I suffer from short-term memory loss. It runs in my family. At least, I think it does….where are they?…
Dory’s introduction in the 2003 classic Finding Nemo can be taken, at first, as a purely comic device. Dory, the bubbly and determined Regal Blue Tang, is a fish without a past who knocks into Marlin the clownfish, and helps find his missing son Nemo. She enters the picture solo, and at its conclusion, has become a member of the family, living alongside them in an idyllic reef.
The highly-anticipated sequel Finding Dory pivots the tone and story into a wildly, and admirably, different direction. The beauty and wonder of the ocean is diminished, replacing vivid colors with duller, paler greens and blues. The loving piano theme of the original is foiled by a pained, longing solo violin cue. Finding Dory takes us on a much darker journey, into more devastating emotional pitfalls, for all the more satisfying a climax.
We flash back to Dory’s childhood, and are introduced to her kind parents Charlie and Jenny. She finds herself separated from her family, and pleads for help from passerby fish. Some try to help, but none really follow through. A montage of this pattern through the years transpires, as Dory grows from child to adolescent to the adult version we know. This brief scene is a powerful and horrible reminder of how we often treat those less fortunate.
She’s still trying to find her parents when she crashes into Marlin – coming full circle to the events of Finding Nemo. Flash forward a year later, she’s a well-known member of the reef community – even “helping” Mr. Ray as an assistant teacher. During a lesson on migration and instinct, she has a flashback to her parents, and feels an urgent calling; Dory insists that Marlin and Nemo help her, and so the trio journeys out to find them.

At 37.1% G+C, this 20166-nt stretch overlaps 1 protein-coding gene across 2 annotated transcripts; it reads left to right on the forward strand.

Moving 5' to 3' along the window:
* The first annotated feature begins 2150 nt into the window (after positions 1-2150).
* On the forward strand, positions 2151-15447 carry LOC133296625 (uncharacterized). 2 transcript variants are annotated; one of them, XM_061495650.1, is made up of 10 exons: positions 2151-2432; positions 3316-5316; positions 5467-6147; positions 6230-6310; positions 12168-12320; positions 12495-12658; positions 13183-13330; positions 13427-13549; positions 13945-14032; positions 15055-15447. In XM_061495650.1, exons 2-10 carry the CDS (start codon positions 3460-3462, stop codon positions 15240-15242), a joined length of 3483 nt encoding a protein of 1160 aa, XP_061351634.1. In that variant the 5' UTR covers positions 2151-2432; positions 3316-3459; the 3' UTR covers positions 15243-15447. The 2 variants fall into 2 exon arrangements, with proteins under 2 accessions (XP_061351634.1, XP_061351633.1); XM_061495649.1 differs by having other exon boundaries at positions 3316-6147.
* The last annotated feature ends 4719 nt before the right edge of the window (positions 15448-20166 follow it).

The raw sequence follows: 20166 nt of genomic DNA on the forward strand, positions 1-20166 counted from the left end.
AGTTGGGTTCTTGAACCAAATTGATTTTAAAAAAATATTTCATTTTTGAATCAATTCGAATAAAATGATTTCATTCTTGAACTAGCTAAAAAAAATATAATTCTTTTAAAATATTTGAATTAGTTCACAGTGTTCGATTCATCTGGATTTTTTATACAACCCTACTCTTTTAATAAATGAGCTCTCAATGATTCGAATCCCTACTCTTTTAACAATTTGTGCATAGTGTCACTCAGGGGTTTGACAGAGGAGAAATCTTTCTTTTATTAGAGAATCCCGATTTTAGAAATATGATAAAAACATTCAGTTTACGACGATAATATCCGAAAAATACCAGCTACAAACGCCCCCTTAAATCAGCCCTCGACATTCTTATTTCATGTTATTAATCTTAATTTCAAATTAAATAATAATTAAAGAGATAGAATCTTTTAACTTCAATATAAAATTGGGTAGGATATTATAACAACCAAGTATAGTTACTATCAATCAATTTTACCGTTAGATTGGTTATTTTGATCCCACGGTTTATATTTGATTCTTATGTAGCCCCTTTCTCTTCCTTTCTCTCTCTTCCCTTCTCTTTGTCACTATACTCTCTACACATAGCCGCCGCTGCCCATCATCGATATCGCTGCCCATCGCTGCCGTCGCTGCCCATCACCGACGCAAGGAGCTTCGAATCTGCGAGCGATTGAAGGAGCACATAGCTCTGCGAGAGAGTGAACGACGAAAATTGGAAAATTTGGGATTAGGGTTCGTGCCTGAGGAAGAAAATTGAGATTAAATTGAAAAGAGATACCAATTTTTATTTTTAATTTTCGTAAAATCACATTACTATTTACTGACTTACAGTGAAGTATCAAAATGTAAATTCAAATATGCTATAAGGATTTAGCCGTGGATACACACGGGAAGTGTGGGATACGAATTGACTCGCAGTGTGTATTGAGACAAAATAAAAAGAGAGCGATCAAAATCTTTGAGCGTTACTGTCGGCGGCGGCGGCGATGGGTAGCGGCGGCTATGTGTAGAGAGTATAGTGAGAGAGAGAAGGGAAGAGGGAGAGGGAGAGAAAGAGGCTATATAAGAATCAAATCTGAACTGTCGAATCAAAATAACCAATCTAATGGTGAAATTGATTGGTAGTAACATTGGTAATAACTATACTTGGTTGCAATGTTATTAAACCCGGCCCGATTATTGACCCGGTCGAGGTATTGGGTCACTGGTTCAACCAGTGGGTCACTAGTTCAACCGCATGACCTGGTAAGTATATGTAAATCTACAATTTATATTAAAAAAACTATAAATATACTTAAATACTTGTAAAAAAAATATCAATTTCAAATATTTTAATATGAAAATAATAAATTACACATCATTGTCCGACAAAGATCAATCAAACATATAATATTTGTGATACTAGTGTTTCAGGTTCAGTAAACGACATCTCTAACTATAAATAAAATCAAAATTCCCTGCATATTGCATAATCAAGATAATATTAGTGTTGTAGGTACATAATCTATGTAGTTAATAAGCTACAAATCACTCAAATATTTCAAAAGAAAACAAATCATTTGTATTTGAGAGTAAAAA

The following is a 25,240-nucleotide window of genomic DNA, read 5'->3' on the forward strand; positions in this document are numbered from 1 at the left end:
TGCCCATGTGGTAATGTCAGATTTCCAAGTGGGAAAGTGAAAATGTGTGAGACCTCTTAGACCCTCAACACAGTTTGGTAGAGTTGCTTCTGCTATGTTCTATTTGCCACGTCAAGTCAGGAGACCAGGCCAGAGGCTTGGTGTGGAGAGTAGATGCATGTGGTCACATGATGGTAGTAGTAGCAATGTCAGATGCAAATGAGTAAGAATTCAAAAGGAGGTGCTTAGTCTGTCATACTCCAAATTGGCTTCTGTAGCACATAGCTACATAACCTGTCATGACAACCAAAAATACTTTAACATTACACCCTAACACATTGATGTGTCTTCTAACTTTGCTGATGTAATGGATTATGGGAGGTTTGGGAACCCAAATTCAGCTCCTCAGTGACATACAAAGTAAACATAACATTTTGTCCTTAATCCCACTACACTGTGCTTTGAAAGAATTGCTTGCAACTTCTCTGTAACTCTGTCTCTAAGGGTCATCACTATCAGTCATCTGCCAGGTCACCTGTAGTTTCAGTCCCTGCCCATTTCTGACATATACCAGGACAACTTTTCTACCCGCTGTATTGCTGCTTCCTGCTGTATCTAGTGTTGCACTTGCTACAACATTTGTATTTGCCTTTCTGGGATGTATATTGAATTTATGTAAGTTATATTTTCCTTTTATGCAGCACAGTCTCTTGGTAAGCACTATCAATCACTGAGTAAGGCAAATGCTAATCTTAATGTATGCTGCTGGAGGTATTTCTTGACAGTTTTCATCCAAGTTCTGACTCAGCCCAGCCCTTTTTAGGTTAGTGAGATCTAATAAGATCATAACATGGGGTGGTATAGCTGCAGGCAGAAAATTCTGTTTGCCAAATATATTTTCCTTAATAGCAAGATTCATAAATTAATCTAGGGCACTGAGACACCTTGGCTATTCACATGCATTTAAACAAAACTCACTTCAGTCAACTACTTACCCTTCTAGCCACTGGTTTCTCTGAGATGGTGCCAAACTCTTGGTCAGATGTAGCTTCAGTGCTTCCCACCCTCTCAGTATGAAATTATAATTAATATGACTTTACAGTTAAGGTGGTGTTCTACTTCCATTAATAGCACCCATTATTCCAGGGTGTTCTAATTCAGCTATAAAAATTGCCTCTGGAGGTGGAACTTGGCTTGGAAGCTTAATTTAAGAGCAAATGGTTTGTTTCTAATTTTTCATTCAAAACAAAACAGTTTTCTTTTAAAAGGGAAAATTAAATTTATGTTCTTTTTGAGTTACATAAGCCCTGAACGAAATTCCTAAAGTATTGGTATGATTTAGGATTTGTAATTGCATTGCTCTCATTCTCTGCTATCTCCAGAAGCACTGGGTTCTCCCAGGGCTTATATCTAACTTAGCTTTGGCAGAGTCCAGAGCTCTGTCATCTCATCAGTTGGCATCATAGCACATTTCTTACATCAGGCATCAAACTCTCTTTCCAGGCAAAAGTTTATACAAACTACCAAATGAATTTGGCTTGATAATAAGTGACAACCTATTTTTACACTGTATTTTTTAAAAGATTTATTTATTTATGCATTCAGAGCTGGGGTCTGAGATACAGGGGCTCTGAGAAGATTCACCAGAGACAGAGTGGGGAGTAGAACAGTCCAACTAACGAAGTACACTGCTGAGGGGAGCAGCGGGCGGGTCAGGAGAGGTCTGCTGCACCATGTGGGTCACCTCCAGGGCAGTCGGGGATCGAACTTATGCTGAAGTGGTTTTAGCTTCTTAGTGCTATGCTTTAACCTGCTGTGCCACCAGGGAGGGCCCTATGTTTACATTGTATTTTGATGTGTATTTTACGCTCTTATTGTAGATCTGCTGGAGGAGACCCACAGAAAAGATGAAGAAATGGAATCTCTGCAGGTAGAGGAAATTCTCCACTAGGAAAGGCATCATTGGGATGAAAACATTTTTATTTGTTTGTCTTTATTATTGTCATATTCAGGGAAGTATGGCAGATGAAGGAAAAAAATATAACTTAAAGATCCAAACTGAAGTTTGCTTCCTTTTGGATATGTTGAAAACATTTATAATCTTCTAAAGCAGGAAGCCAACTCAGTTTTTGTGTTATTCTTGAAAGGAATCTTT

Dory finds herself in quarantine, and meets the septopus (octopus missing a leg) Hank – arguably the breakout star of the film. Hank is grumpy, slinky, and isolationist – like any good octopus should be. He agrees to help Dory find her parents, if she gives him her quarantine tag, his “ticket” to a life in a glass tank away from the real ocean. It’s a visual treat to see him transport Dory in various modes (a coffee pot, sippee cup, among others), all while camouflaging himself to his surroundings, constricting himself into a ball, and even wheeling around a stroller.
Of course mayhem ensues, including: Dory and Hank ending up in a toddler-friendly “touch” pool (recalling the daycare scenes of Toy Story 3), Marlin and Nemo befriending occasionally aggressive sea lions, and whale shark Destiny and beluga whale Bailey assist Dory’s search via echolocation. The zany cast of characters and outrageous situations make Dory an occasionally non-stop laugh-out-loud delight.
When it’s not, though, Finding Dory is a trying emotional journey on the level of Brave, The Good Dinosaur, and maybe even Inside Out. (For the record, it took less than five minutes for me to tear up in this one…) Its more muted, darker tone is an immediate cue that this journey is a heavier one than in Nemo. But going to those darker places and putting the characters in such dire situations, only make the happy endings that much sweeter. Finding Dory is a rich, complex story of the fish without a past carving out her own future.